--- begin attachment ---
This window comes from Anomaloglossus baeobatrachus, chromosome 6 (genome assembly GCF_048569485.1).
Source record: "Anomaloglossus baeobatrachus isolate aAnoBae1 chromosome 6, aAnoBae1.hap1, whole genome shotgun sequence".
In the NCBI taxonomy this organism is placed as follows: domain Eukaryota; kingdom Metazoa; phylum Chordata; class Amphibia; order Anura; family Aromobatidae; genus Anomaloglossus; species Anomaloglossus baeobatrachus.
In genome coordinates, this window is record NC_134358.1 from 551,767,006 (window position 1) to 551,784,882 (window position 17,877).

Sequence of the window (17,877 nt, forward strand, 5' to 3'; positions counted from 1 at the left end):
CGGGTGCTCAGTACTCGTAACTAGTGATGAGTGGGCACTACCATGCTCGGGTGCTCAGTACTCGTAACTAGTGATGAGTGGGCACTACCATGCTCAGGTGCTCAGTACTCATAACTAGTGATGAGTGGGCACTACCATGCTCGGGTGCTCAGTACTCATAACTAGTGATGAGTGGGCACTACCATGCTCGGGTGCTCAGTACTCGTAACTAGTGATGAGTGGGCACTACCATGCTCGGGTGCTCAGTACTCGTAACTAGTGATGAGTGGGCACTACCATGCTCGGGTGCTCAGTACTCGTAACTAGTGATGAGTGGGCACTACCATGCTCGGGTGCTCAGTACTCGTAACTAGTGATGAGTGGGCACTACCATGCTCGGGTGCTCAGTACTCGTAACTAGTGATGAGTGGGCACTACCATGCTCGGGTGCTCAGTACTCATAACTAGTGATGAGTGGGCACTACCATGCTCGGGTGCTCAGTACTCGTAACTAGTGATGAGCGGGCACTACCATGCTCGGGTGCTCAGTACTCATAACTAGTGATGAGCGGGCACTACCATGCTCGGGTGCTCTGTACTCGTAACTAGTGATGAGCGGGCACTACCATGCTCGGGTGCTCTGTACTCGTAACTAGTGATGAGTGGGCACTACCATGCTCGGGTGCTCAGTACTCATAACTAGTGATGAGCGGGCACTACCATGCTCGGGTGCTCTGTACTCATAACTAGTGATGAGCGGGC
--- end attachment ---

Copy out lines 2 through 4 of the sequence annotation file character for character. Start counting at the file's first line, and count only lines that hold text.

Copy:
Source record: "Anomaloglossus baeobatrachus isolate aAnoBae1 chromosome 6, aAnoBae1.hap1, whole genome shotgun sequence".
In the NCBI taxonomy this organism is placed as follows: domain Eukaryota; kingdom Metazoa; phylum Chordata; class Amphibia; order Anura; family Aromobatidae; genus Anomaloglossus; species Anomaloglossus baeobatrachus.
In genome coordinates, this window is record NC_134358.1 from 551,767,006 (window position 1) to 551,784,882 (window position 17,877).